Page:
Chimpanzees are endangered in the wild, with numbers declining dramatically due to habitat loss, hunting by poachers for bushmeat and the illegal pet trade. Manka is a nine-year-old female chimpanzee, whose mother was rescued by Ape Action Africa, a forest sanctuary in Cameroon which is home to rescued and orphaned Western lowland gorillas, chimpanzees and monkeys.
Manka recently broke her leg just above the knee in a fall from a tree and required specialised surgery. Redrobe and Smith flew from Britain to Cameroon to conduct an operation to fix the fracture. However, over the course of the procedure, it became clear that Manka’s leg was severely infected and would need to be amputated in order for her to survive.
No veterinary surgery is without risk, even in advanced veterinary hospitals back home in the UK. In the African jungle, those risks are magnified. Life-threatening surgery and medical procedures are conducted in the sanctuary’s school classroom. A wheelbarrow is used instead of a gurney, fly-swatters stand in for nurses, electricity comes from a generator and there is no running water. The temperatures and humidity make the working conditions almost unbearable and the anesthetized animals, as well as the humans at work, are at increased risk of dehydration.
Vet surgeon Dr. Smith explains: “With surgery underway, it became immediately clear that something was wrong. Manka’s bones should have been hard but instead they were soft and clearly infected. Even in the hospital back in Derby, saving her leg would have been a challenge. But in the rainforest we were in a race to save her life. Our only hope was to amputate her leg above the infection.”
Despite the challenging working conditions, Dr. Redrobe remains optimistic about the outcome of Manka’s surgery. Avet advisor and Chair of Trustees for Ape Action Africa, she is renowned internationally for her ground-breaking operations on captive gorillas, ranging from eye cataract operation techniques to ground-breaking fertility treatment.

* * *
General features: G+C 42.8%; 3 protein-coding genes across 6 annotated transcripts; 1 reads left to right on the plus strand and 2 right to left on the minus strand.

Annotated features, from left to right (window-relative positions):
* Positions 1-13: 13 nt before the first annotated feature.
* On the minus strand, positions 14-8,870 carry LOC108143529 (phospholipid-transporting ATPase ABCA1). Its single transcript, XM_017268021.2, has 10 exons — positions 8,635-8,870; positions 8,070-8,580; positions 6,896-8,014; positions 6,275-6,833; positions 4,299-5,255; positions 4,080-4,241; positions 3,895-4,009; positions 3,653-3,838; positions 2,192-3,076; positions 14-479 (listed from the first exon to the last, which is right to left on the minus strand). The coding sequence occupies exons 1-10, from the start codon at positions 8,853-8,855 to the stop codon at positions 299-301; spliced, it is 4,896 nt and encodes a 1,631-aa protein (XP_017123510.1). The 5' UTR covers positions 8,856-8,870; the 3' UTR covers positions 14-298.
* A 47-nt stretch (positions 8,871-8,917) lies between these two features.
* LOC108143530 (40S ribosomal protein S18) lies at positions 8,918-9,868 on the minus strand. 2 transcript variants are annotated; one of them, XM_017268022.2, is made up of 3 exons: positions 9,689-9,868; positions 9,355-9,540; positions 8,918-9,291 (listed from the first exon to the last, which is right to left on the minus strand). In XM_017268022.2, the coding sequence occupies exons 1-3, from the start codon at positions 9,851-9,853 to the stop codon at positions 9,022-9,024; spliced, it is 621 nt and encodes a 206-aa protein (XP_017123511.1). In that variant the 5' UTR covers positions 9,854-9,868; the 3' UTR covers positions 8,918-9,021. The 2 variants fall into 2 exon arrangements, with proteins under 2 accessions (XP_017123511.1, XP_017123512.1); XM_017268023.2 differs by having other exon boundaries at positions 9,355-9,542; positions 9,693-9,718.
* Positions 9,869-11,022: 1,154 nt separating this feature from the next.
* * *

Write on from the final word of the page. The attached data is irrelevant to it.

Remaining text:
She said: “I am delighted that Twycross Zoo can support Ape Action Africa and I am very grateful to Kinley for helping to perform such challenging surgery at short notice. Despite complications during surgery, Manka recovered well after the 3-hour operation and was pain free, walking and eating the same day.”
Rachel Hogan, Director, Ape Action Africa said: “Our thanks go to Sharon and Kinley. Unfortunately, they were unable to save Manka’s leg due to a severe bone infection, but thanks to their rapid response, they saved her life and for that I am extremely grateful. Manka has adapted very well and is now back in the forest with her family, happily running around and stamping her foot when she wants to get attention.”
Twycross Zoo cares for around 150 species of animals and is the only place in the UK to have every type of great ape (gorilla, orang-utan, chimpanzee and bonobo) and a wide collection of gibbons. The zoo also supports field projects that focus on the conservation and protection of endangered species such as chimpanzees, and their wild habitat.
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